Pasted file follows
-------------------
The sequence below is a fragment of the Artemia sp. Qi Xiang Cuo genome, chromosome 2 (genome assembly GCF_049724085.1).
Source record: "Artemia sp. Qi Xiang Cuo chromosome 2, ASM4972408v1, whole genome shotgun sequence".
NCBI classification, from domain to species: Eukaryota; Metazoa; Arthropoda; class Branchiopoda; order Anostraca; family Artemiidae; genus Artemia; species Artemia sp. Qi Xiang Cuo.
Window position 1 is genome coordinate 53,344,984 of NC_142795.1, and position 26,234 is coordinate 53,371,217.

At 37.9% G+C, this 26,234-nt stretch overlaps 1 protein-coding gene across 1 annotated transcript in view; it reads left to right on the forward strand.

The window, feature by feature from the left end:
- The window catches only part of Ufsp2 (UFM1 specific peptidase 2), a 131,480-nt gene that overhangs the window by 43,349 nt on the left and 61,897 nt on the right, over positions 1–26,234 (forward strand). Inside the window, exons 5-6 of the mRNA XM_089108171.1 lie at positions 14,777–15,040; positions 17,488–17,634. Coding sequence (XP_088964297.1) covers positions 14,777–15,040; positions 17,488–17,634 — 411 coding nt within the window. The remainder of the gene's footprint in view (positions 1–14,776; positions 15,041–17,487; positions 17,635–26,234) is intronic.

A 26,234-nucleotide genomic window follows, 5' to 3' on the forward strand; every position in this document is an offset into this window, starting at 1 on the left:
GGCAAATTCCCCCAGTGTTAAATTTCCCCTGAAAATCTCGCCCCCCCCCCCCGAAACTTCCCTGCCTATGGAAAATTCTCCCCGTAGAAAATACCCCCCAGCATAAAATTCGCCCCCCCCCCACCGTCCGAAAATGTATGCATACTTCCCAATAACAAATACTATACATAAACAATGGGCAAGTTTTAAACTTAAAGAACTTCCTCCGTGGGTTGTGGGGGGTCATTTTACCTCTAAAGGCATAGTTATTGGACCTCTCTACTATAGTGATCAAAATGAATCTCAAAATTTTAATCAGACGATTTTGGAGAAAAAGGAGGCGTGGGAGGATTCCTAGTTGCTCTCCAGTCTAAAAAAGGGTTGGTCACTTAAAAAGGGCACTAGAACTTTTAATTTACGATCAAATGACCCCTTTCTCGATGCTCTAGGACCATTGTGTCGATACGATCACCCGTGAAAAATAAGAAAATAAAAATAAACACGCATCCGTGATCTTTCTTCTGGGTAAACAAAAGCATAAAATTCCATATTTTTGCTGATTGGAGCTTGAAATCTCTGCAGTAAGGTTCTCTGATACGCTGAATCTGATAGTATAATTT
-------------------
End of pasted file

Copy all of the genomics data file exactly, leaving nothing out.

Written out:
The sequence below is a fragment of the Artemia sp. Qi Xiang Cuo genome, chromosome 2 (genome assembly GCF_049724085.1).
Source record: "Artemia sp. Qi Xiang Cuo chromosome 2, ASM4972408v1, whole genome shotgun sequence".
NCBI classification, from domain to species: Eukaryota; Metazoa; Arthropoda; class Branchiopoda; order Anostraca; family Artemiidae; genus Artemia; species Artemia sp. Qi Xiang Cuo.
Window position 1 is genome coordinate 53,344,984 of NC_142795.1, and position 26,234 is coordinate 53,371,217.

At 37.9% G+C, this 26,234-nt stretch overlaps 1 protein-coding gene across 1 annotated transcript in view; it reads left to right on the forward strand.

The window, feature by feature from the left end:
- The window catches only part of Ufsp2 (UFM1 specific peptidase 2), a 131,480-nt gene that overhangs the window by 43,349 nt on the left and 61,897 nt on the right, over positions 1–26,234 (forward strand). Inside the window, exons 5-6 of the mRNA XM_089108171.1 lie at positions 14,777–15,040; positions 17,488–17,634. Coding sequence (XP_088964297.1) covers positions 14,777–15,040; positions 17,488–17,634 — 411 coding nt within the window. The remainder of the gene's footprint in view (positions 1–14,776; positions 15,041–17,487; positions 17,635–26,234) is intronic.

A 26,234-nucleotide genomic window follows, 5' to 3' on the forward strand; every position in this document is an offset into this window, starting at 1 on the left:
GGCAAATTCCCCCAGTGTTAAATTTCCCCTGAAAATCTCGCCCCCCCCCCCCGAAACTTCCCTGCCTATGGAAAATTCTCCCCGTAGAAAATACCCCCCAGCATAAAATTCGCCCCCCCCCCACCGTCCGAAAATGTATGCATACTTCCCAATAACAAATACTATACATAAACAATGGGCAAGTTTTAAACTTAAAGAACTTCCTCCGTGGGTTGTGGGGGGTCATTTTACCTCTAAAGGCATAGTTATTGGACCTCTCTACTATAGTGATCAAAATGAATCTCAAAATTTTAATCAGACGATTTTGGAGAAAAAGGAGGCGTGGGAGGATTCCTAGTTGCTCTCCAGTCTAAAAAAGGGTTGGTCACTTAAAAAGGGCACTAGAACTTTTAATTTACGATCAAATGACCCCTTTCTCGATGCTCTAGGACCATTGTGTCGATACGATCACCCGTGAAAAATAAGAAAATAAAAATAAACACGCATCCGTGATCTTTCTTCTGGGTAAACAAAAGCATAAAATTCCATATTTTTGCTGATTGGAGCTTGAAATCTCTGCAGTAAGGTTCTCTGATACGCTGAATCTGATAGTATAATTT